Opinion by GaeaKaan
Throughout recent years in American history, the rights of the LGBTQIA+ community have become more prevalent as the individuals persist in their fight for equality across the country. Although there are groups of people that choose to disrespect members of the LGBTQIA+ community, small forms of kindness and respect make all the difference. Given the difference between how public school and private schools approach situations dealing with the community, when I transferred from Central to Marian my junior year, I knew things would be different in that regard.
As we brainstormed coverage for the September Network and bounced around ideas about what was new this year, one of my fellow staffers mentioned that some people had asked which pronouns Marian students preferred. This made me happy, not because it impacted me personally, but because it is important to me that no matter how someone identifies as an individual, they deserve the decency of respect from everyone. I understand there can be issues surrounding that concept; if something goes against your religion or your political view, it can be difficult to find acceptance in yourself for that thing. However, an individual’s choice of what faith to follow or party to vote for should in no way discredit another human’s choice for what they identify as. If everyone did this, followed the rule of common decency for one another, it would make the world a safer place.
Although this idea seems attainable to me, it can be difficult for a lot of individuals to put aside a prejudice they have for someone else. I can easily relate: on a much less serious level, an example in my life is that I hate peas. They disgust me, and I cannot for the life of me understand their existence in the vegetable world. Now, some people would disagree and think those statements were atrocious and unfair to an innocent pea who wasn’t doing much harm. And I can’t bring myself to put aside that dislike for peas, similar to how someone may feel about their dislike for using preferred pronouns. This seems silly in comparison to such an important issue in one’s life, but it gets across the point that some people have a difficult time respecting something they don’t understand.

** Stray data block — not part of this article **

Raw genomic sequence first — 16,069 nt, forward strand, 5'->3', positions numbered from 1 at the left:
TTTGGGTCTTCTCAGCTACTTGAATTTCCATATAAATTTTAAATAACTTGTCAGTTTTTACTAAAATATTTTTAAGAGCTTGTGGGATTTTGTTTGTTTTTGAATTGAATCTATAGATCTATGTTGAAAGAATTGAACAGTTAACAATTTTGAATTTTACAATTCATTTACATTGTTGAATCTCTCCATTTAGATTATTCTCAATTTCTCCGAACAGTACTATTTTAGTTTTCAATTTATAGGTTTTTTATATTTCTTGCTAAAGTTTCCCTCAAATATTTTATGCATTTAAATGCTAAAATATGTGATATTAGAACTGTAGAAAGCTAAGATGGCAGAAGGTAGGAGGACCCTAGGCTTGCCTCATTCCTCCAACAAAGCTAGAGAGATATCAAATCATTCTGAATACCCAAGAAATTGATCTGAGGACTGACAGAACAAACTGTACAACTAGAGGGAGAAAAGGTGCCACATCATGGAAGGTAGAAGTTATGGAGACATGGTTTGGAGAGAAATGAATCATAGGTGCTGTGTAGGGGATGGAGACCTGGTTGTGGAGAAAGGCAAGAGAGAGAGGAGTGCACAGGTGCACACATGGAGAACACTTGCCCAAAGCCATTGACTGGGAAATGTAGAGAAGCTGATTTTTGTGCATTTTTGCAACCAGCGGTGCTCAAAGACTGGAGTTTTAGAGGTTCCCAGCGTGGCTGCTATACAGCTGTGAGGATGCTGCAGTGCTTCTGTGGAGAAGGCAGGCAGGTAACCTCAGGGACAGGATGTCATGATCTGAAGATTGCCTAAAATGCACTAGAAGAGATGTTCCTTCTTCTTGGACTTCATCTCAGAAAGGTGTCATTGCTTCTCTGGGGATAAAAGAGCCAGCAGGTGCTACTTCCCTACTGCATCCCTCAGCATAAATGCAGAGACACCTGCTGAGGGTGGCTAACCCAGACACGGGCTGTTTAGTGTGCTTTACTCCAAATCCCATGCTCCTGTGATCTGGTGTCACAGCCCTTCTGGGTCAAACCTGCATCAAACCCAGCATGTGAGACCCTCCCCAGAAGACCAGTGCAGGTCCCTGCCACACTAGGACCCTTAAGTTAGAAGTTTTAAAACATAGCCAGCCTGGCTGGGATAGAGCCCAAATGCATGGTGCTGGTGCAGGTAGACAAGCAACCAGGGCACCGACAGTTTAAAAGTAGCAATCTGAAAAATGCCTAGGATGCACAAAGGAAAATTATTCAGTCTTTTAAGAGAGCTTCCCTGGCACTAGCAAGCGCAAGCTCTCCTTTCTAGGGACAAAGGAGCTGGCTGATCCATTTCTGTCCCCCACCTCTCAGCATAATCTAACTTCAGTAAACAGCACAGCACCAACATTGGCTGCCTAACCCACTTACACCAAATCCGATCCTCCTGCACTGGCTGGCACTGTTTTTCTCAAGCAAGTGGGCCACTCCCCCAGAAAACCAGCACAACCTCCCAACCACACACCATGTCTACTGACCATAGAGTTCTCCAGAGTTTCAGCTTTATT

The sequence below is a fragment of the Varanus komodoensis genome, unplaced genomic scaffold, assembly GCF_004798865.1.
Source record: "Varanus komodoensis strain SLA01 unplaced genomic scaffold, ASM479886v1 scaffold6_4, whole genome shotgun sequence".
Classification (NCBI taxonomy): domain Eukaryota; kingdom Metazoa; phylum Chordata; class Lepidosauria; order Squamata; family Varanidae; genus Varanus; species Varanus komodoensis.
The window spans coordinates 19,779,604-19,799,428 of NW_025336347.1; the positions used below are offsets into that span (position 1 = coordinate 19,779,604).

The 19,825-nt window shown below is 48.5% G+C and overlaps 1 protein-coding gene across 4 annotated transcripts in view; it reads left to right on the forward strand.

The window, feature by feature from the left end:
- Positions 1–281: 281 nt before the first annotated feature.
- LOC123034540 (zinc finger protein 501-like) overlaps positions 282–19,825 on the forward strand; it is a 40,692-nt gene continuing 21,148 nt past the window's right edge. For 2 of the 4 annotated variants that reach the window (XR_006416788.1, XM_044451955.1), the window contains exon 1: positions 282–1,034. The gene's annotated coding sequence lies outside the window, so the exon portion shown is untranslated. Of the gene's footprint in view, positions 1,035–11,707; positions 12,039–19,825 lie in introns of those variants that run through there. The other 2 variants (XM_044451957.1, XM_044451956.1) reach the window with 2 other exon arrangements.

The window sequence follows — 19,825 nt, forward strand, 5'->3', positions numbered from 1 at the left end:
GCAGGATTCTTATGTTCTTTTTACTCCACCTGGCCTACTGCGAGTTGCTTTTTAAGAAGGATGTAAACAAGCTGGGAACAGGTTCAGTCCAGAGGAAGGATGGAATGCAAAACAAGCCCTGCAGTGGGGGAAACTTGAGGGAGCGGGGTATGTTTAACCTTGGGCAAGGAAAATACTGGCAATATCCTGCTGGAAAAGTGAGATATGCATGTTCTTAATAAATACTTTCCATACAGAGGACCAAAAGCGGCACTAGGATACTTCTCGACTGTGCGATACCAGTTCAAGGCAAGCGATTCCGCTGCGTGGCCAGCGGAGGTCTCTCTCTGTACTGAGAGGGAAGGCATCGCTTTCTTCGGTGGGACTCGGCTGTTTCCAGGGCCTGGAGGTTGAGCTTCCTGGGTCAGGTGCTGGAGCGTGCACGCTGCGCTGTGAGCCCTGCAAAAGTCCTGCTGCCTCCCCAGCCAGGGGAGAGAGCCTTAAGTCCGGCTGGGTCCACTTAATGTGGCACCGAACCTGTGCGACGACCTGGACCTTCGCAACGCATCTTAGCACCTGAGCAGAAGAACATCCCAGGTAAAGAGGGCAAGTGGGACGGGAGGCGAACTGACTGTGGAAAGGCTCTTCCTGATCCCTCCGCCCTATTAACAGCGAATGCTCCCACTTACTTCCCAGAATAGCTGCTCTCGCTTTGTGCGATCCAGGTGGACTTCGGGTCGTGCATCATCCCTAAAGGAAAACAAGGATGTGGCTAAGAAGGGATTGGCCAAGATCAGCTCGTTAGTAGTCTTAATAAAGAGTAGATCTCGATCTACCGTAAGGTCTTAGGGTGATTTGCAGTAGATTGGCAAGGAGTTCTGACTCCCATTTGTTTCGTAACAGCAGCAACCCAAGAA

Coming from public school provides a very different atmosphere for how I view things at private schools. Ideas that are being introduced at Marian have been in place since before my freshman year at public facilities. It seems unfair, in a way, to compare two things so different, and I have no place to judge a Catholic school for taking strides so large within its community. The fact that some people started asking for preferred pronouns is incredible; it fills me with so much joy and hope for the future wellbeing of our fellow underclassmen and the legacy of our generation to continue on with such inclusion.
It is important for the community to strive for change, if we wish to see it happen. As we get older, we are entrusted with massive amounts of responsibility, one part being the way we treat each other and how it will affect those around us. It is important we view each other with at least an ounce of dignity and courtesy. Acceptance can come later, as it remains difficult to agree with the choices of others. The respect of everyone, regardless of race, sexuality, political or religious affiliation, or gender, is necessary in order to ensure a sense of peace and unity, and that is beginning inside Marian.